Schrenk served as an advisor to his friends and helped write the document that became the template for the company’s first energy performance contract. Since then, he has been “involved minimally, like helping to recruit good candidates for the company,” he says.
Blaschke has made the United Arab Emirates his home for the past nine years, getting back to the United States only once or twice a year, usually for a friend’s wedding. And although Taka is a UAE company, its roots are firmly grounded at Missouri S&T.
“It all started because of the bonds we made during our time in the Pike house,” Blaschke says.
For buildings in their shared-savings model, Taka Solutions does all the work, performing a thorough analysis of a building’s energy consumption, from things as simple as lightbulbs to as complex as air conditioning systems. During this phase, they also look at historical energy consumption, create a baseline and identify savings opportunities.
In the implementation stage, they arrange financing, purchase materials and install them, setting the plan in motion. Installation can be simple, from a sensor that automatically shuts off lights when no one is present, to complex energy dashboards and remote reporting.
“Anything that can be used to reduce energy is implemented while keeping it comfortable in the building,” Blaschke says.
In the final stage, they manage the project based on a contract with the building’s owner, verifying savings. And only then do they get paid, taking 60 percent of the energy cost savings.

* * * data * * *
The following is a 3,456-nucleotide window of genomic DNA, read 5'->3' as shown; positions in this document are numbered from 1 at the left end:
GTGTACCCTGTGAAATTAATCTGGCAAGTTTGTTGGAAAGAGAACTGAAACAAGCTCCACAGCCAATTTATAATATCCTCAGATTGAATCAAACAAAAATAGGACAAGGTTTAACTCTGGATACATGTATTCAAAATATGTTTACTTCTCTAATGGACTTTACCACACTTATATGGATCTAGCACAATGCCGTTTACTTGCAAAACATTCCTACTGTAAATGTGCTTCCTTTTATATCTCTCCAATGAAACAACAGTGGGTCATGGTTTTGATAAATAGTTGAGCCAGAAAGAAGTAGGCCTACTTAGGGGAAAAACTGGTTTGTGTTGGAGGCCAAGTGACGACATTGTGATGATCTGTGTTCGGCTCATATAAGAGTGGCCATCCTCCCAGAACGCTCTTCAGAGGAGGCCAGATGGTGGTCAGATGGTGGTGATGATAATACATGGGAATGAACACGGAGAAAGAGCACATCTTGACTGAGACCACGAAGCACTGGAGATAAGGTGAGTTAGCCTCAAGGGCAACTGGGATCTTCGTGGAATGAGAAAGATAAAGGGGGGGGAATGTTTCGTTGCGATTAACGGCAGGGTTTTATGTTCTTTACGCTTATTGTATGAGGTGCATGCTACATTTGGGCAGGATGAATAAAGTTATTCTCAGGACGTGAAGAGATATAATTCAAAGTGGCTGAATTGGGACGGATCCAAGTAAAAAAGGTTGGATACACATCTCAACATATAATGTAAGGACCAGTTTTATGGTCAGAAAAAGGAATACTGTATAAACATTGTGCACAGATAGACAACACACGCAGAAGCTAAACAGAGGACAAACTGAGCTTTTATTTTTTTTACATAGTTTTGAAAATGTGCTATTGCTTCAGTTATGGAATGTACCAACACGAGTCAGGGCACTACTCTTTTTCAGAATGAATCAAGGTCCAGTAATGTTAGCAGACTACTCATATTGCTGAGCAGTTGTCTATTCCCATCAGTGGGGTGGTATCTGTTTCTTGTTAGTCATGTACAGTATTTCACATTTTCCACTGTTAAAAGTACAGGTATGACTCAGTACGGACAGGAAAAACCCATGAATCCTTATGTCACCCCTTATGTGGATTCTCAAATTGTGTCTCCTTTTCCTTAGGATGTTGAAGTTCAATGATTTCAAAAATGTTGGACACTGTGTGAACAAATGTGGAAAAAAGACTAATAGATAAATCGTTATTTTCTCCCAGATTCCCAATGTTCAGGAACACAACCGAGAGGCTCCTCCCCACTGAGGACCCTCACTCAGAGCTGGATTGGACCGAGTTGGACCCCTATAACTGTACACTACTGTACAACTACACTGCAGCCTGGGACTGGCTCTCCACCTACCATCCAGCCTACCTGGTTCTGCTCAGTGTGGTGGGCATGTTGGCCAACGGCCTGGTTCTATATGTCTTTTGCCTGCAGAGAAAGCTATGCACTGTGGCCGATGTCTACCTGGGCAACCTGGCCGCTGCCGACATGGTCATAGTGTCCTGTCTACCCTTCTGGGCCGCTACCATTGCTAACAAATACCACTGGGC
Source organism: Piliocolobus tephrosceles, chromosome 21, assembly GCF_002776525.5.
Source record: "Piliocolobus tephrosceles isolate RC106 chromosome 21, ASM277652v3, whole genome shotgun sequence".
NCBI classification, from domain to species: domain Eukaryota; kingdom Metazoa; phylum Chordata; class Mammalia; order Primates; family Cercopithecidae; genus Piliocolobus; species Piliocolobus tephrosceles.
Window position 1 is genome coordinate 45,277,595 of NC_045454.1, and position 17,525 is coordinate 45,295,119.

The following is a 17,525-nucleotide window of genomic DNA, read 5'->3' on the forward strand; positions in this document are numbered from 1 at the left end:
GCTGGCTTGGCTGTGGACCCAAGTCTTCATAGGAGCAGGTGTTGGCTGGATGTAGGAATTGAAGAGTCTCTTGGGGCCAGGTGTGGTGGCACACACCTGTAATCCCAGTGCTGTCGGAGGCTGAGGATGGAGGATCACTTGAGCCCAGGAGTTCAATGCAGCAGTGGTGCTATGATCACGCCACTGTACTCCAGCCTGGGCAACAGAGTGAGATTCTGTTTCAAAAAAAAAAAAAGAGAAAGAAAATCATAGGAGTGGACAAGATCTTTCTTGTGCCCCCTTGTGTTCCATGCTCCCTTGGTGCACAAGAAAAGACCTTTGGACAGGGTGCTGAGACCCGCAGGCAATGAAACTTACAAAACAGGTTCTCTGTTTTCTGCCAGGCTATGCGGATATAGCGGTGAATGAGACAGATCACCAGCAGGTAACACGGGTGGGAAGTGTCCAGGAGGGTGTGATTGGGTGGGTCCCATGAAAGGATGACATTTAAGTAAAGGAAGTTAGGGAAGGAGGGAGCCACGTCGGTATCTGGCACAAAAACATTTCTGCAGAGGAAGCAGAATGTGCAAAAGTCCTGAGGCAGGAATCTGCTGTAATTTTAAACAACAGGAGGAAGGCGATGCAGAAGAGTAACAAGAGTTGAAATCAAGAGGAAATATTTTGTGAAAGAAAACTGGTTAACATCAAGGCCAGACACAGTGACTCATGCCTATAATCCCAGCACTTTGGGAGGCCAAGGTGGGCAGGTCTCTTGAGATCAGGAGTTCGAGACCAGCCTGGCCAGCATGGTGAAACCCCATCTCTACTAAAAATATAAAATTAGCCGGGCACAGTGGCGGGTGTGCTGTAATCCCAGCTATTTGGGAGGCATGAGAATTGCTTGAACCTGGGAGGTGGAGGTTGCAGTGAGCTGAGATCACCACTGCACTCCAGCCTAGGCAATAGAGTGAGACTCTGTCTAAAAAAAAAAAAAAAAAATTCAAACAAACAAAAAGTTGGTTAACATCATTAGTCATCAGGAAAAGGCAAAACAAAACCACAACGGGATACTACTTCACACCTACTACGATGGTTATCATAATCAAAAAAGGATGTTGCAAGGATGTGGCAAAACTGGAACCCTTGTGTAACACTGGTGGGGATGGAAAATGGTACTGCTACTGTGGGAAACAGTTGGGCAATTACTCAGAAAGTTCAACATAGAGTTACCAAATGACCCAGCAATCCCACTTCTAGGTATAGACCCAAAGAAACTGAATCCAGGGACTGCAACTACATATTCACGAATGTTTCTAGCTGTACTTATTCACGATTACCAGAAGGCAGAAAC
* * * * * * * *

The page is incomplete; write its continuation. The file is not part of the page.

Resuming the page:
Blaschke says the seven buildings Taka has retrofitted see energy savings from 20 percent to 40 percent, with an average of 27 percent. The savings per year in some of their projects run into the hundreds of thousands of dollars, with projected 10-year totals into the millions — with millions of kilowatt hours being saved every year.
That’s energy that doesn’t have to be produced. That’s carbon that isn’t released into the atmosphere. That’s the point.
Developing the app and getting it to the world’s people is one prong of Taka’s strategy, but keeping their core building operation is still just as important. It is, after all, a business.
They’re not “tree-hugging hippies,” as Blaschke put it, but they are environmentally aware and invested in helping the world use less energy.
Taka has 10 full-time employees in Dubai and three to four part-time workers with a plan to hire about one person a month in Dubai if the company continues to grow. They also have one full-time employee in the United States.
In five years, Blaschke says, he wants Taka to be the premier ESCO in the Persian Gulf region with a solid entry into the U.S. market.
In 10 years, he wants Taka to be a “super-ESCO” that’s gone global.
“If we haven’t done it in 10 years,” he says, “we’re too slow.”